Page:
Blackwater Falls State Park is located about two miles (3 km) southwest of Davis. It protects 2,358 acres (954 ha) of red spruce and eastern hemlock upland forest. (Other important tree species in the park include yellow birch, American beech, red maple and black cherry.)
The "Great Falls" of Blackwater River Connoquenessing sandstone of the Middle Pottsville Formation. The Falls are usually cited as the highest above-ground falls (there are higher cave falls) in the state. A rocky prominence near the center of the Falls divides its waters into a distinctive formation, rendering its images instantly recognizable. In winter, the Falls often ice over completely. A broad trail descends about 320 feet (98 m) from the Falls parking lot to a wooden walkway and overlook, while a much steeper trail extends beyond to the basin below the Falls. On the opposite (east) side of the river, a longer trail ("Gentle Trail") also accesses the Falls from a higher vantage point.drop about 62 feet (19 m) at the head of Blackwater Canyon. The major ledge is composed of
A nature trail (wheelchair-accessible) near the park lodge leads to the more distant Lindy Point overlook, affording an excellent view south into the Canyon. There are several other smaller falls within the park. These chutes, cascades, and overhanging ledges on Falls Run (multi-ledge drop, 30 feet), Shay Run (Elakala Falls; 40 feet), and Pendleton Run (Pendleton Falls; 20 feet (6.1 m) plus cascades above and below) are accessible by trail.
The name of the first white explorer to stumble upon Blackwater Falls is not known. There was an oral tradition that it was the early hunter/explorer of the Potomac and Youghiogheny River watersheds Meshach Browning (1781–1859), but while this is plausible there is no documentary evidence for it. :596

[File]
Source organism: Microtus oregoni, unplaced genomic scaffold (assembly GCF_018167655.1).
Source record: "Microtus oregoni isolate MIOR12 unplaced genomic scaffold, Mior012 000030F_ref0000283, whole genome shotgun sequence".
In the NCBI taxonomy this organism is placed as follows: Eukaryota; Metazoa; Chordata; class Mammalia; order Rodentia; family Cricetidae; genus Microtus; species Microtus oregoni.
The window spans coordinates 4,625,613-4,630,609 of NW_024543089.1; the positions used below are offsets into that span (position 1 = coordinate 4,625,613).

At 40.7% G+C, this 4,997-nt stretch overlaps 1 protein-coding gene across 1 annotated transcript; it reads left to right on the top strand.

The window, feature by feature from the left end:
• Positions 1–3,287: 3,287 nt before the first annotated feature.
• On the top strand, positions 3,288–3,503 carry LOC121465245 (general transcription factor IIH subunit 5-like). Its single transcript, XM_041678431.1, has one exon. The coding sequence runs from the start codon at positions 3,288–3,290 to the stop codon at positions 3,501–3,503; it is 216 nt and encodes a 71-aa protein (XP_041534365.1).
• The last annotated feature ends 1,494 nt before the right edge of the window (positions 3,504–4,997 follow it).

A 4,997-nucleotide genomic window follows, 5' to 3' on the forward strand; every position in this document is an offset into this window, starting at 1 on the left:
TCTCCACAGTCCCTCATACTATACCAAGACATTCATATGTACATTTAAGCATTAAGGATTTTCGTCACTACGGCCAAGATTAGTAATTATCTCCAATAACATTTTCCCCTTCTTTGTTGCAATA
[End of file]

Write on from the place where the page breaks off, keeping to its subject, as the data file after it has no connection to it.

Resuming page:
Travel writer Philip Pendleton Kennedy described the Blackwater Canyon for a popular readership in 1853, but somehow managed to miss the Falls. The same year however, his companion and cousin, the illustrator David Hunter Strother (“Porte Crayon”), published “The Virginia Canaan” about his adventures in the Blackwater Country and the Falls entered the literature for the first time. Strother also published a more lengthy description of his June 1852 visit in an article called “The Mountains”. The Dobbin House was built near the Falls in 1858 and provided a popular lodge for visitors to the Falls during the 1860s and ‘70s.:596–597 A published account of a May 1879 visit to the Falls by recreationalists further popularized the site.